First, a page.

I’m collecting stories of children’s stress and trauma as it shows up in their art.
Do you or your teaching staﬀ have an art experience to share?
I’ll be adding your stories to my new book Trauma Informed Art in Early Childhood which will include art stories from around the world. So far I’ve received stories from preschool teachers working in Uganda, Pakistan, England, the US and Australia, and I’d love to add your stories as well.
I’m especially interested in stories of children’s art that depicts “everyday trauma” or the accumulation of daily stress that builds up over time. The kind we all face now. The seemingly little stress that becomes big stress when it persists or if we are too young to process it.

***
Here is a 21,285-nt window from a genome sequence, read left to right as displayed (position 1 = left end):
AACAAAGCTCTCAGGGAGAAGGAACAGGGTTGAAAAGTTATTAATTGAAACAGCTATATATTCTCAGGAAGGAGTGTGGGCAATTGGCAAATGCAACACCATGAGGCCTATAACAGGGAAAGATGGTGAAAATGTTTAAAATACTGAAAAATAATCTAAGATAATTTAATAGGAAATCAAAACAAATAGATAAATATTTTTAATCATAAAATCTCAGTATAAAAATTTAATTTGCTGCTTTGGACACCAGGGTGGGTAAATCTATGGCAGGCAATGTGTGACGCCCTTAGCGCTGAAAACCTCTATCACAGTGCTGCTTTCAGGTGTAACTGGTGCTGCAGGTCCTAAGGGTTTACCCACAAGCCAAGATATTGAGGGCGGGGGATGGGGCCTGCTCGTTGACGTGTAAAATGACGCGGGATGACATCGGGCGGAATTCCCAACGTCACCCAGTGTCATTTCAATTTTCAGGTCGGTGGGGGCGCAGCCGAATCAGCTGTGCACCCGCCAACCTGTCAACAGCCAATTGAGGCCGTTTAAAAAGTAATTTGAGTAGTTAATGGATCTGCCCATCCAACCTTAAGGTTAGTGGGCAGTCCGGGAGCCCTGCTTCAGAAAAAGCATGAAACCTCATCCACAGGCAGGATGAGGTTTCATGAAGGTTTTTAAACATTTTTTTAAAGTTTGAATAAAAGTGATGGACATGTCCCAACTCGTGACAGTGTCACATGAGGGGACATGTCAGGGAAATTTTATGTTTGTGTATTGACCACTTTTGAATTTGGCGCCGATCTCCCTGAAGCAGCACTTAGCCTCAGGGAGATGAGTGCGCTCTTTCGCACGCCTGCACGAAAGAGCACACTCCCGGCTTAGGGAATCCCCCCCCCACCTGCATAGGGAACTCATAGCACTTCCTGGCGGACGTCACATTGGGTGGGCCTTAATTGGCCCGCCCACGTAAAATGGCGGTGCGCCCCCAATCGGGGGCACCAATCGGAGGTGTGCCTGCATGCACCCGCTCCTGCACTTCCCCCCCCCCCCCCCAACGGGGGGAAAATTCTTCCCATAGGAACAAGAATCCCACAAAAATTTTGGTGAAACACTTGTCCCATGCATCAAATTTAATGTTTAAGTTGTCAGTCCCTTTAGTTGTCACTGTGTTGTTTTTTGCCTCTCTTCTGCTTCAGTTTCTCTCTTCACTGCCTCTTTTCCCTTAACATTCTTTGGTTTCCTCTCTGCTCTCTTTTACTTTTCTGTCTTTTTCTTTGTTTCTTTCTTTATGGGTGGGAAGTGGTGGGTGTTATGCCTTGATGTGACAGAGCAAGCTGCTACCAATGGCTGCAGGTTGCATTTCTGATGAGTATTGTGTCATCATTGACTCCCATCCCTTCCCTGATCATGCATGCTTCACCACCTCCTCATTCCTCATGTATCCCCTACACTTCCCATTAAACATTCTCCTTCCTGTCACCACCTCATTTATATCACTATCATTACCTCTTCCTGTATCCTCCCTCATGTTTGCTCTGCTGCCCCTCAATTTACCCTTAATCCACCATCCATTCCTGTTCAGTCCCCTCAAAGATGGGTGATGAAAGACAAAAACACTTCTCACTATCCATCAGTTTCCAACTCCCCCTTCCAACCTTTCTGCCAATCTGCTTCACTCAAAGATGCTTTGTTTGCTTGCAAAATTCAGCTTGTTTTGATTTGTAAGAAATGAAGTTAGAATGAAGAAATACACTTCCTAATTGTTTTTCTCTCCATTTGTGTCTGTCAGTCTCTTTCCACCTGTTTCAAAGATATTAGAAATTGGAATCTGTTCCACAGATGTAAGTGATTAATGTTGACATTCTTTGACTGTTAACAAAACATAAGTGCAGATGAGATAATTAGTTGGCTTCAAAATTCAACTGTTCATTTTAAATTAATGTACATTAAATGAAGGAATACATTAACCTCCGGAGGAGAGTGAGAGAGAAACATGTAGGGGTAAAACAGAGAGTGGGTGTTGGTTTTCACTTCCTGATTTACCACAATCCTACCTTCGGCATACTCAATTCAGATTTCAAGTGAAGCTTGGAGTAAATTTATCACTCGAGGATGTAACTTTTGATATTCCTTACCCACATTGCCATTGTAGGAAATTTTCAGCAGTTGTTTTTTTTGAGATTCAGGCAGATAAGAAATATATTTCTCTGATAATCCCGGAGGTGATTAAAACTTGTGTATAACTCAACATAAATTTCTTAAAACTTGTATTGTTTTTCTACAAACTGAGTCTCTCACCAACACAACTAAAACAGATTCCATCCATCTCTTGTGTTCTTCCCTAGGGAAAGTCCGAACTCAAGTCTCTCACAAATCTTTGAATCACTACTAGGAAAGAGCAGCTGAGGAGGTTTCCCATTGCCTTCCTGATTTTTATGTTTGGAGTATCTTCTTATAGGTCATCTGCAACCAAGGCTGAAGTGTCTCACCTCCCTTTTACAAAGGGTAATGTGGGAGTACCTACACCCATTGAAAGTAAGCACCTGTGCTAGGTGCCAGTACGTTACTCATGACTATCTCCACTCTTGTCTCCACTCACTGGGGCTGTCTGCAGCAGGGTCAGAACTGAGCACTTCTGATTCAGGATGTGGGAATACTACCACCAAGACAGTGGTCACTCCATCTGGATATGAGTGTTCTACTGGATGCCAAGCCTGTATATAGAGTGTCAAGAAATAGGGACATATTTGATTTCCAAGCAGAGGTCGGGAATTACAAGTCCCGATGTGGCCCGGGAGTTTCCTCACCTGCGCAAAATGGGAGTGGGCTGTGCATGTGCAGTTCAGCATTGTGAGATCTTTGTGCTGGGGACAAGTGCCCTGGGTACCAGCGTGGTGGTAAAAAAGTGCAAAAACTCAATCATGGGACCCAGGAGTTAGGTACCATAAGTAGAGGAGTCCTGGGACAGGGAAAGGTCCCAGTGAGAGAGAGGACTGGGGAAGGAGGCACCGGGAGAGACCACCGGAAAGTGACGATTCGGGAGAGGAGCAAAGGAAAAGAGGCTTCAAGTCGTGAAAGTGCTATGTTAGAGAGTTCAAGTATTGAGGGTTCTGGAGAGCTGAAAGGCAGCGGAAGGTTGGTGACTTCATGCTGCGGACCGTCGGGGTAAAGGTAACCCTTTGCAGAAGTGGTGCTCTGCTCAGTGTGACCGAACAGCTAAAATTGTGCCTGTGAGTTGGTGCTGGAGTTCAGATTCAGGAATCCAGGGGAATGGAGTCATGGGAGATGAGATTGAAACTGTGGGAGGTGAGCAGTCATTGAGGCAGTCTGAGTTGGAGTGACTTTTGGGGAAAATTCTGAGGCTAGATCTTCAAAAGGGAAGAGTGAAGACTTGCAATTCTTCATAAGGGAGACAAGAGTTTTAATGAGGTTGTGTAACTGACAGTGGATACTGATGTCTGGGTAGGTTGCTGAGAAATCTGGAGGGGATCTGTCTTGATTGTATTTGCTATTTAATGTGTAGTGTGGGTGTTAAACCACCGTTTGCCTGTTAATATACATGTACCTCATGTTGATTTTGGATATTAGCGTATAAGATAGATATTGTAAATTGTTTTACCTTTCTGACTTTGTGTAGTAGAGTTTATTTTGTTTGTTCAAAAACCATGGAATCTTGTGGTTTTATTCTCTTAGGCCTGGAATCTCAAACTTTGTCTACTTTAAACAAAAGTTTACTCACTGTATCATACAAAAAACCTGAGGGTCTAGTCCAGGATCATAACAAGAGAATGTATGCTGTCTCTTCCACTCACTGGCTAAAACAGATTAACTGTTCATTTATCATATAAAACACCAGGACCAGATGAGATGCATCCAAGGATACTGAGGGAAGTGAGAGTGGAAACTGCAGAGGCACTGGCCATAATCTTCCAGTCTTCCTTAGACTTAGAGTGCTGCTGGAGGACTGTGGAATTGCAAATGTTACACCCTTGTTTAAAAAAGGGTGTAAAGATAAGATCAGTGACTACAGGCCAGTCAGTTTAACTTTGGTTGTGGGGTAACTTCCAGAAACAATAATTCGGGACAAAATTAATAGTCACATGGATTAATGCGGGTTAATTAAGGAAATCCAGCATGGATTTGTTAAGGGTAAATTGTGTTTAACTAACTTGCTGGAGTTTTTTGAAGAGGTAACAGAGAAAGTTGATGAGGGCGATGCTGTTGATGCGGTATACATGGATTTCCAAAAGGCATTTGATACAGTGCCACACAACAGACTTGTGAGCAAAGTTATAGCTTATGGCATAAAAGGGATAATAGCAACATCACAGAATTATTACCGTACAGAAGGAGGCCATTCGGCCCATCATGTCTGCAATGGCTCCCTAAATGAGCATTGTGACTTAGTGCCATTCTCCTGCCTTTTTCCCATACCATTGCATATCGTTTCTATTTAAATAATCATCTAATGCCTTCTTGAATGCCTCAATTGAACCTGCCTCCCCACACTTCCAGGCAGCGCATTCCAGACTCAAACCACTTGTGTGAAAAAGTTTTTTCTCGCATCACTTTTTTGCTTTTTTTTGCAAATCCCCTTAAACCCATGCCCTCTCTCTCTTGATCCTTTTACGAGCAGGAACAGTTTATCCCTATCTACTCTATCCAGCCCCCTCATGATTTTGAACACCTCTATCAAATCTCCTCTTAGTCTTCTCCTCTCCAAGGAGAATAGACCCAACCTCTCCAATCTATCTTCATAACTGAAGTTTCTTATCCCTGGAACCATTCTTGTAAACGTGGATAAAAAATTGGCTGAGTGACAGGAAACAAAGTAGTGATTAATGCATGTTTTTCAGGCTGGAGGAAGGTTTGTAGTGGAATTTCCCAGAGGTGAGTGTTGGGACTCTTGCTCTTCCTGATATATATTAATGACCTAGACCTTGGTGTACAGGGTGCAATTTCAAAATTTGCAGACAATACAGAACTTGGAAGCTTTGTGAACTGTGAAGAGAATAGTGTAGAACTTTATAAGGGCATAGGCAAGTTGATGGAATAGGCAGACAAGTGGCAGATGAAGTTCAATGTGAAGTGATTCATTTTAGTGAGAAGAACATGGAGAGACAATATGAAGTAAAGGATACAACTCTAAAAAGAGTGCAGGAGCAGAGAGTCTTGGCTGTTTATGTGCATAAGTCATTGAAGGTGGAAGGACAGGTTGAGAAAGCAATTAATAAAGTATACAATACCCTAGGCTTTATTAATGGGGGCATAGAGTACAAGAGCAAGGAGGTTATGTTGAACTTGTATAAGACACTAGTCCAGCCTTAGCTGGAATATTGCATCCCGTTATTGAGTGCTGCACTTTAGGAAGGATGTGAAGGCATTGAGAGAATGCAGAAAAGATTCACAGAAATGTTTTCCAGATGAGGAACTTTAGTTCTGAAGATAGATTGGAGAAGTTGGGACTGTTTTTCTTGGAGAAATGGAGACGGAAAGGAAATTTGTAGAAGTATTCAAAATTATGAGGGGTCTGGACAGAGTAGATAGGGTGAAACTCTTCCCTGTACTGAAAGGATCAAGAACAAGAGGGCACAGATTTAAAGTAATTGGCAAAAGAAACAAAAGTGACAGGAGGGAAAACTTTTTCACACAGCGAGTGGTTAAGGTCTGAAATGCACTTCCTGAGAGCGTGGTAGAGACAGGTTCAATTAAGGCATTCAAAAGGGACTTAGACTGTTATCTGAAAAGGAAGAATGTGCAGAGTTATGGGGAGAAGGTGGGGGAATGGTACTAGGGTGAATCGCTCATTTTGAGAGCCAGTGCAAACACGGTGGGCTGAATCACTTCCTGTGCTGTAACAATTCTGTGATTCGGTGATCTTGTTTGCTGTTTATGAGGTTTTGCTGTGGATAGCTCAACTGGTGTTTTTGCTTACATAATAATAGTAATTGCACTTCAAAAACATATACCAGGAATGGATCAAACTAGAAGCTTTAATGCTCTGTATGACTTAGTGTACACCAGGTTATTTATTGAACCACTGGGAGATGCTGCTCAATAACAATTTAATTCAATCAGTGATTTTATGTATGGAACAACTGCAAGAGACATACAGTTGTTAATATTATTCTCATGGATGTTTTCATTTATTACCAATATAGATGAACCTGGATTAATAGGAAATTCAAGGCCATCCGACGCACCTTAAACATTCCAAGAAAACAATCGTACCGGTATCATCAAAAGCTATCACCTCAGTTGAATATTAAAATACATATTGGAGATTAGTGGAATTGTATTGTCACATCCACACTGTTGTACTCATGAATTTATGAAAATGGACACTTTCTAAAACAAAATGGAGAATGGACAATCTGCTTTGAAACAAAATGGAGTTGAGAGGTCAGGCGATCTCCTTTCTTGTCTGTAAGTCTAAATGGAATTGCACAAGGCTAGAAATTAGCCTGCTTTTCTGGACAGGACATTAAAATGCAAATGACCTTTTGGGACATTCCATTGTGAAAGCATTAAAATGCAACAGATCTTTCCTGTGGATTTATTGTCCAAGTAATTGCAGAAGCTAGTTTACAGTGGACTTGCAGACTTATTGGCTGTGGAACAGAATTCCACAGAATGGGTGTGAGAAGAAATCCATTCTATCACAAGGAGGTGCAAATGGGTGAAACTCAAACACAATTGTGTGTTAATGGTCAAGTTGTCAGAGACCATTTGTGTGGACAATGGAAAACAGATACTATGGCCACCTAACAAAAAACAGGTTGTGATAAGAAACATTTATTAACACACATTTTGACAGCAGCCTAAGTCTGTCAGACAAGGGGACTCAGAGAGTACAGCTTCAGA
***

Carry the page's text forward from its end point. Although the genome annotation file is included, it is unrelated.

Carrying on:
Because TRAUMA is not just heavy trauma. Trauma is most often the result of small but repeated stress that accumulates over time. Persistent stressors, if not relieved or expressed, become toxic to us over time and are especially toxic to young children. It’s important for parents and teachers to recognize trauma is not just “the big stuff” so that we’re not afraid of it.
So we don’t turn away from trauma ourselves as adults. So we face it and name it and address it directly…so we can then help children find ways to work through it.
Because big feelings that children don’t communicate to a teacher, parent or other “compassionate witness” will come through later as behaviors we don’t want and can’t understand.